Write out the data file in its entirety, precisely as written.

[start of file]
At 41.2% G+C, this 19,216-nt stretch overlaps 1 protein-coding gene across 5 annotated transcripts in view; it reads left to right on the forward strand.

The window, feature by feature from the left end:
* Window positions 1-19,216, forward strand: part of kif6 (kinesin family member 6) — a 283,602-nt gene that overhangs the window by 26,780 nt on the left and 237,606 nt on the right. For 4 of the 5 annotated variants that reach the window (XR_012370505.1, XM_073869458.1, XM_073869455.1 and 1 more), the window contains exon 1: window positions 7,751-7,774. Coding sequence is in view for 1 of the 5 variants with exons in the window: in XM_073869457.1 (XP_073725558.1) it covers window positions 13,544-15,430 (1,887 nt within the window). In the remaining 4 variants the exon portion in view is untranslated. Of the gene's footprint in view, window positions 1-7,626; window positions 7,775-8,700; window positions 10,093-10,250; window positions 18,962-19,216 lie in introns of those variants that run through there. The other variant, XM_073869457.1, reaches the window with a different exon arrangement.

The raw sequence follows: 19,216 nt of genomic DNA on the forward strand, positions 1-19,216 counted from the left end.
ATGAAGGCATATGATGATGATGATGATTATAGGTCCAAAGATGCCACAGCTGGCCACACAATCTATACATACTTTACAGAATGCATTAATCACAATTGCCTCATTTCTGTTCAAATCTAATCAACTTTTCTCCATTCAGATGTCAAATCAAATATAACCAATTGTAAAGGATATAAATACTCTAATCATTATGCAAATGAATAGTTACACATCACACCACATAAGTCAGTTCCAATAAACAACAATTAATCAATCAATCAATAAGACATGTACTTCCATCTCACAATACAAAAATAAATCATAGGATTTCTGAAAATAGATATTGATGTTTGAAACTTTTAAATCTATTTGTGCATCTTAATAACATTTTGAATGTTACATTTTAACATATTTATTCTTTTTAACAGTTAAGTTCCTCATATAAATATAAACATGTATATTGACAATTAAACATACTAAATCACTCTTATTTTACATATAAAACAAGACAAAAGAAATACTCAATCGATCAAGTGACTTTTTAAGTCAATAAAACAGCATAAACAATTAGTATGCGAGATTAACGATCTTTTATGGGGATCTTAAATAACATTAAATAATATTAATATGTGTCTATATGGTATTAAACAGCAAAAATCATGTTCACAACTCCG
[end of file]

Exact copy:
At 41.2% G+C, this 19,216-nt stretch overlaps 1 protein-coding gene across 5 annotated transcripts in view; it reads left to right on the forward strand.

The window, feature by feature from the left end:
* Window positions 1-19,216, forward strand: part of kif6 (kinesin family member 6) — a 283,602-nt gene that overhangs the window by 26,780 nt on the left and 237,606 nt on the right. For 4 of the 5 annotated variants that reach the window (XR_012370505.1, XM_073869458.1, XM_073869455.1 and 1 more), the window contains exon 1: window positions 7,751-7,774. Coding sequence is in view for 1 of the 5 variants with exons in the window: in XM_073869457.1 (XP_073725558.1) it covers window positions 13,544-15,430 (1,887 nt within the window). In the remaining 4 variants the exon portion in view is untranslated. Of the gene's footprint in view, window positions 1-7,626; window positions 7,775-8,700; window positions 10,093-10,250; window positions 18,962-19,216 lie in introns of those variants that run through there. The other variant, XM_073869457.1, reaches the window with a different exon arrangement.

The raw sequence follows: 19,216 nt of genomic DNA on the forward strand, positions 1-19,216 counted from the left end.
ATGAAGGCATATGATGATGATGATGATTATAGGTCCAAAGATGCCACAGCTGGCCACACAATCTATACATACTTTACAGAATGCATTAATCACAATTGCCTCATTTCTGTTCAAATCTAATCAACTTTTCTCCATTCAGATGTCAAATCAAATATAACCAATTGTAAAGGATATAAATACTCTAATCATTATGCAAATGAATAGTTACACATCACACCACATAAGTCAGTTCCAATAAACAACAATTAATCAATCAATCAATAAGACATGTACTTCCATCTCACAATACAAAAATAAATCATAGGATTTCTGAAAATAGATATTGATGTTTGAAACTTTTAAATCTATTTGTGCATCTTAATAACATTTTGAATGTTACATTTTAACATATTTATTCTTTTTAACAGTTAAGTTCCTCATATAAATATAAACATGTATATTGACAATTAAACATACTAAATCACTCTTATTTTACATATAAAACAAGACAAAAGAAATACTCAATCGATCAAGTGACTTTTTAAGTCAATAAAACAGCATAAACAATTAGTATGCGAGATTAACGATCTTTTATGGGGATCTTAAATAACATTAAATAATATTAATATGTGTCTATATGGTATTAAACAGCAAAAATCATGTTCACAACTCCG